Toronto is outpacing North America in this property sector

The ongoing threat from the rise of ecommerce may be good news for industrial units but in one Canadian city demand for retail is also noteworthy.

A new report from CBRE reveals that Toronto is a popular choice for international retailers, the only North American city to make the top 20 target cities for new entrants and 7th globally.

In 2017, Toronto welcomed 40 new international retailers, more than any other North American city and far outpacing New York’s 15 new entrants. Canada overall added 50.

“International retailers are increasingly recognizing Toronto as a global gateway city. The cosmopolitan nature of the city and the large, diverse population that resides in the Greater Toronto Area are key attractive for international retailers as they expand globally. International retailers are no longer separating U.S. and Canada – they now are including Toronto as an integral part of their Eastern seaboard expansion plans,” commented Arlin Markowitz, Urban Retail Team at CBRE Toronto.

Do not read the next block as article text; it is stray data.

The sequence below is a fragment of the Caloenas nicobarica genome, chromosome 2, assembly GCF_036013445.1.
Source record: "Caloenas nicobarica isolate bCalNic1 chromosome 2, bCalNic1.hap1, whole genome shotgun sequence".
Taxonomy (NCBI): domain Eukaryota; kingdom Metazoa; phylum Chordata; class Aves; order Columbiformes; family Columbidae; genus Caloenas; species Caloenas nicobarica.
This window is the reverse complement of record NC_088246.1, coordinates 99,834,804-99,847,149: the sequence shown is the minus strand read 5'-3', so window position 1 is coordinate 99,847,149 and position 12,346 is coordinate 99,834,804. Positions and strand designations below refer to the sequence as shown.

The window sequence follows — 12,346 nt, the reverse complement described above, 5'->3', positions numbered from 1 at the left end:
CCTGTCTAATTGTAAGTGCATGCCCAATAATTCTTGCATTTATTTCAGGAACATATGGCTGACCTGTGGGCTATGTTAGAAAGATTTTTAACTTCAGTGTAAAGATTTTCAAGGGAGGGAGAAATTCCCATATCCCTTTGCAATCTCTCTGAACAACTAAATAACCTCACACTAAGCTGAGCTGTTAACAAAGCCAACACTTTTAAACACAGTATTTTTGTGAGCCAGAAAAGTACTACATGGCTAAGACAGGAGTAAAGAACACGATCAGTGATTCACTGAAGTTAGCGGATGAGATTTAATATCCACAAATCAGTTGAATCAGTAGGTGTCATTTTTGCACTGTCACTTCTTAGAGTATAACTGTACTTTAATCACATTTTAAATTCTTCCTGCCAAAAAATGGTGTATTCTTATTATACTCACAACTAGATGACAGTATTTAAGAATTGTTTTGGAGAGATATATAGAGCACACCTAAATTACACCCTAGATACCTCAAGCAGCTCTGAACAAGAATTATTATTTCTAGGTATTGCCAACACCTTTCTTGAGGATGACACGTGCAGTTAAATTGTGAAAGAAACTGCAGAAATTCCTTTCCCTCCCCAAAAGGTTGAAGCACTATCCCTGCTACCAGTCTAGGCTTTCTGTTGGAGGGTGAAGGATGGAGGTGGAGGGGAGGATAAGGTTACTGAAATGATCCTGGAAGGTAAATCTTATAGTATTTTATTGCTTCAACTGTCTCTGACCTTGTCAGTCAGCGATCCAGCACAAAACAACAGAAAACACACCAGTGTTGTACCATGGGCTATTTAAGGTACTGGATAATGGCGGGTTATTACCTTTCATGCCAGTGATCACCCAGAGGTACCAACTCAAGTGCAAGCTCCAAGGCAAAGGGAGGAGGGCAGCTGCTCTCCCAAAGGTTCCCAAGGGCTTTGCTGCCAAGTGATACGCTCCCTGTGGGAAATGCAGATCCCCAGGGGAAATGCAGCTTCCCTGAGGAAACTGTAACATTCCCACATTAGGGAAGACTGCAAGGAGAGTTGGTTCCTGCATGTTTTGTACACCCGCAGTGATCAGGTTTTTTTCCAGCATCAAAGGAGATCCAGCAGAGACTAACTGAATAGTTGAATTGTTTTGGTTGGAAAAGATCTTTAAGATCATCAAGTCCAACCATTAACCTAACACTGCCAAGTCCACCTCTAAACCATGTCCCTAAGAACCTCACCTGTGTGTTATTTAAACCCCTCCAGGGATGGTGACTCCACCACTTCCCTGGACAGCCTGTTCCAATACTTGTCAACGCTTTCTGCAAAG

In retail, money talks loudest
Part of Toronto’s charm for retailers is its relatively low leasing rates, especially given its size.

“Toronto is a larger city than Chicago, yet our high street rents are half compared to the Windy City: Bloor Street averages $335 CAD per square foot, while Chicago’s Michigan Avenue runs at $677 CAD per square foot,” added Markowitz.

The ability to maximize profits is also driven by Toronto’s affluence and the luxury retail sector accounted for more than a third of the new entrants in 2017.

As well as residents’ ability and desire spend on luxury, the popularity of Toronto as a tourist destination is also a key draw for international luxury retailers.

“Retail accounts for 77% of overall Chinese tourist spending in Toronto, with luxury goods contributing a high percentage. The cumulative effect of these factors on retail sales is not lost on these brands,” said Markowitz.

He added that pre-existing luxury retailers are increasing their bricks and mortar presence in Toronto, citing Hermes as an example. The firm’s 13,000 square foot Bloor Street West flagship store is 10 times the size of its previous location.


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